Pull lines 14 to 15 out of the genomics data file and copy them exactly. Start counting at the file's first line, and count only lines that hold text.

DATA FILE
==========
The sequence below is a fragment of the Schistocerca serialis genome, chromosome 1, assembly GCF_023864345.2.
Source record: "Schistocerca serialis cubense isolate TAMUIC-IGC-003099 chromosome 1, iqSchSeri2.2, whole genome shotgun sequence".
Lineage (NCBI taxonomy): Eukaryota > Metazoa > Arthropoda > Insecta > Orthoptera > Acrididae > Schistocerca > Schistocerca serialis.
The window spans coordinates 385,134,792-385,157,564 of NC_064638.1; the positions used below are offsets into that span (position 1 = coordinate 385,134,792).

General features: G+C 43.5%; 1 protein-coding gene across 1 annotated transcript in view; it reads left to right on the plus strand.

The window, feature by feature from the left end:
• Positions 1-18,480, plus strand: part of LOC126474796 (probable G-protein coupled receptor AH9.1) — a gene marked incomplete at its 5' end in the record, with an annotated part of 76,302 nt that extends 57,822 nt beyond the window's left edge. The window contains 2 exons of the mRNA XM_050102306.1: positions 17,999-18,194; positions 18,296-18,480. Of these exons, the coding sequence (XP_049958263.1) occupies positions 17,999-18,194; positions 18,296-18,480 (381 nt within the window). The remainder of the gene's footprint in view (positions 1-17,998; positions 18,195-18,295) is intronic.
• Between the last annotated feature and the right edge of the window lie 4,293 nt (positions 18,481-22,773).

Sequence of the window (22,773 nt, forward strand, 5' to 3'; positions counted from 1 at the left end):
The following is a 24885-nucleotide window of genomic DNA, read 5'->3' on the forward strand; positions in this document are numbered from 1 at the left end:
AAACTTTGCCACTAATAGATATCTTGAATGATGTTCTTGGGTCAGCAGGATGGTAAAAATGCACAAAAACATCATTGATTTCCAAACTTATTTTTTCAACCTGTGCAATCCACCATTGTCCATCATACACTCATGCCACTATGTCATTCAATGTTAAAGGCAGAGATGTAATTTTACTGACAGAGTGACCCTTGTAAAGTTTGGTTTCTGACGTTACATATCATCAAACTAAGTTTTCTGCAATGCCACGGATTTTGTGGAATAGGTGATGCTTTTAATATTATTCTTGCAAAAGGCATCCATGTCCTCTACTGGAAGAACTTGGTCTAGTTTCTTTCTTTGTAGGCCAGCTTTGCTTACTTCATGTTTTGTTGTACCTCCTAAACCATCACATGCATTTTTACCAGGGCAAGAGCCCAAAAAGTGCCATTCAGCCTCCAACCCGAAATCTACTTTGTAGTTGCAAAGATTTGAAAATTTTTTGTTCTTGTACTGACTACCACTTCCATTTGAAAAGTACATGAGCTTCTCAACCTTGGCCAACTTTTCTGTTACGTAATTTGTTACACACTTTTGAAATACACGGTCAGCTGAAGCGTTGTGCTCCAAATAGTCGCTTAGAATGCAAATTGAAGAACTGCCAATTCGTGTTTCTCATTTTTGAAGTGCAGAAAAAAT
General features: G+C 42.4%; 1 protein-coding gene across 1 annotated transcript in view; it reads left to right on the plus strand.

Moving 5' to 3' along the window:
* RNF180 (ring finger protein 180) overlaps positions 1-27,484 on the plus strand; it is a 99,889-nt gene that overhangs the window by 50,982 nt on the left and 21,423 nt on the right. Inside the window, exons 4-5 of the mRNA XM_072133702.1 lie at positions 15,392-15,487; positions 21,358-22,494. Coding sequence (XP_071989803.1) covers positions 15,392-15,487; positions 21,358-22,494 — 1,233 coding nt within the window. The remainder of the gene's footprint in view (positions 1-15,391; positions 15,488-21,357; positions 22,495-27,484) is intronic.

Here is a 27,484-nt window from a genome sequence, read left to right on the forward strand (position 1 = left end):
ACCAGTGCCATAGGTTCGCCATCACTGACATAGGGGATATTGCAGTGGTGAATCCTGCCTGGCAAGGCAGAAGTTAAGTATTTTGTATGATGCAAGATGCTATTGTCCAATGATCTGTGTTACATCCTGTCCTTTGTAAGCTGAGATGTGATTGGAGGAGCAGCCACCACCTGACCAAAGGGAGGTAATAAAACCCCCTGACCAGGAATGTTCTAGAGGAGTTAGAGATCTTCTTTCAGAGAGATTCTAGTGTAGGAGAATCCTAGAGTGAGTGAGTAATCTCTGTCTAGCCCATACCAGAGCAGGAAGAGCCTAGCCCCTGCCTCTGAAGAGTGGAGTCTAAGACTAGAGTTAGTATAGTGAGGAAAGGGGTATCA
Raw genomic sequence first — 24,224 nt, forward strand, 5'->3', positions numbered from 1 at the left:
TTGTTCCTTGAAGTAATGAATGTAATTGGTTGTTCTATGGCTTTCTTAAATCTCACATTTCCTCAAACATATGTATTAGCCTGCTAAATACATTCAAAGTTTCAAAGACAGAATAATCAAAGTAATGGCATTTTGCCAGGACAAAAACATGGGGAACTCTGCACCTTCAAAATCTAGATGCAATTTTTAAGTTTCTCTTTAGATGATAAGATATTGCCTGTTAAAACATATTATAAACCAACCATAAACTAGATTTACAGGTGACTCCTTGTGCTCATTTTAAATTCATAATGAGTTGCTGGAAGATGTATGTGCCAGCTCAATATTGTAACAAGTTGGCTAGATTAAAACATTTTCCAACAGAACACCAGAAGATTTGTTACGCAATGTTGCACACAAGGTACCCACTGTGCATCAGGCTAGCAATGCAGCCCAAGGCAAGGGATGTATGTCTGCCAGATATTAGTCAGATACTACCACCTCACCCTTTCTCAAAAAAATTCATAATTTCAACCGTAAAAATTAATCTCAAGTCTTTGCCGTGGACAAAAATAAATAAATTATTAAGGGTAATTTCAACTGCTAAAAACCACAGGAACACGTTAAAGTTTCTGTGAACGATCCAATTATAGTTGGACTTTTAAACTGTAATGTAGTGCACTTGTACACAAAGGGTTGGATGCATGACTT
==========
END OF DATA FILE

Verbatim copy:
* RNF180 (ring finger protein 180) overlaps positions 1-27,484 on the plus strand; it is a 99,889-nt gene that overhangs the window by 50,982 nt on the left and 21,423 nt on the right. Inside the window, exons 4-5 of the mRNA XM_072133702.1 lie at positions 15,392-15,487; positions 21,358-22,494. Coding sequence (XP_071989803.1) covers positions 15,392-15,487; positions 21,358-22,494 — 1,233 coding nt within the window. The remainder of the gene's footprint in view (positions 1-15,391; positions 15,488-21,357; positions 22,495-27,484) is intronic.

Here is a 27,484-nt window from a genome sequence, read left to right on the forward strand (position 1 = left end):